How much can you contribute to both a Roth IRA and a SIMPLE IRA in the same tax year?
Mike and Wray are correct and offer some great information in their posts. Just to reiterate, yes you may contribute the max to both a Roth and a SIMPLE assuming you fall below the MAGI limit.Also, if you are married you might be able to open a spousal IRA/Roth for your spouse if you are under the aforementioned MAGI limits. Thus, even if your spouse isn't working you can open a Roth or traditional IRA and make a deductible contribution to his/her account. Assuming you fall below the phaseout limits and your spouse qualifies, you could contribute an additional $5K (deductible).
Is it better to have two underfunded Roth IRAs or one "maxed-out" Roth IRA?
There’s no inherent advantage to having 2 Roth IRA’s versus 1, but contrary to the advice in previous answers, there are at least 3 very good strategic reasons why it could be wise for you to do so:The biggest reason is if you’re investing your IRA in any alternative assets that could open you to the risk of committing a prohibited transaction. By isolating assets of that type into their own account, you’re also isolating the damage that could result in the event of a PTAs you age, a consideration will be what will happen to your IRA after you pass away. If you have multiple beneficiaries, it may be easier to leave separate accounts to each beneficiary rather than leaving one account that must be divided after you pass away.If you have an IRA at a conventional brokerage like Charles Schwab or eTrade or Vanguard, you’ll never be able to invest in anything but stocks, bonds or mutual funds. In other words, you’re wholly restricted from investing in very common and very desirable asset classes like precious metals or real estate. Should you choose to diversify a portion of your assets into non-Wall Street assets, you’d need to have a second IRA with a self-directed IRA custodian that can accommodate such a need.(Apologies for the large volume of links to my website in this post. This is because the topic of this question is at the core of what we help our readers with.)Happy Investing!Bryan EllisSelf Directed Investor Society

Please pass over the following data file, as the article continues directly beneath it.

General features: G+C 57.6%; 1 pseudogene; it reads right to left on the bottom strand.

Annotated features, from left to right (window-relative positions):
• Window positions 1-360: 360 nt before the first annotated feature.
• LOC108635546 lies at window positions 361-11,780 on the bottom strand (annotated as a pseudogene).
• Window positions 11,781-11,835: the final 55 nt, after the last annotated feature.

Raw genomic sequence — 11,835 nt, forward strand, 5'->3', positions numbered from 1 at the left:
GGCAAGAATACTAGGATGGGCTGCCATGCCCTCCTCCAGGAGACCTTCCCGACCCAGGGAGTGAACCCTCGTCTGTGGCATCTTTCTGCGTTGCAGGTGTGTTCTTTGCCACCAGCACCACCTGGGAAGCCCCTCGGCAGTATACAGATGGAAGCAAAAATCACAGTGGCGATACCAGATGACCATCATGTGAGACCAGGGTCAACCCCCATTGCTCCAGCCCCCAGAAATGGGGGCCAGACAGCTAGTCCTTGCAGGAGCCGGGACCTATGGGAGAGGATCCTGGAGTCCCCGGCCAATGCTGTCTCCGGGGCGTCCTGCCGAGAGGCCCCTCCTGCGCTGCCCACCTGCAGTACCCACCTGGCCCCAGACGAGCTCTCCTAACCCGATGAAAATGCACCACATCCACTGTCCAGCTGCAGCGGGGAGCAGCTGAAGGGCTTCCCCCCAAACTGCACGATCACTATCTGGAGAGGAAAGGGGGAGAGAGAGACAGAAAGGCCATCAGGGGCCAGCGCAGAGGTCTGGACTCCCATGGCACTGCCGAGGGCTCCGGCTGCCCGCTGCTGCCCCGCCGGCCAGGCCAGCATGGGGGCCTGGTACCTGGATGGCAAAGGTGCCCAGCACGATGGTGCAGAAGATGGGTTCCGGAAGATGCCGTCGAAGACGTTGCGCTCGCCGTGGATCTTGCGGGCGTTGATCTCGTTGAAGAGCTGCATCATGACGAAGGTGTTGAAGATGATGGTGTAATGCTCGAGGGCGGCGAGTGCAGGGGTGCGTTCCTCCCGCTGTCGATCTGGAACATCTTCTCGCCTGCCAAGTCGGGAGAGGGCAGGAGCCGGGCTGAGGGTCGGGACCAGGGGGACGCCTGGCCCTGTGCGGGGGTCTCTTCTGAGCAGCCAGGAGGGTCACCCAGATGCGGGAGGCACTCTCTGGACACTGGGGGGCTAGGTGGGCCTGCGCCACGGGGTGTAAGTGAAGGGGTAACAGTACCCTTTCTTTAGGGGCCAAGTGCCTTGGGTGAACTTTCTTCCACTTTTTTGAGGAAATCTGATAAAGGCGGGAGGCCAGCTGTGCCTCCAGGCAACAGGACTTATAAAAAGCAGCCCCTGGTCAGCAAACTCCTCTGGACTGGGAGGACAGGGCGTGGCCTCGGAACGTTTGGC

What is the best way to invest into stocks? And how can I do it?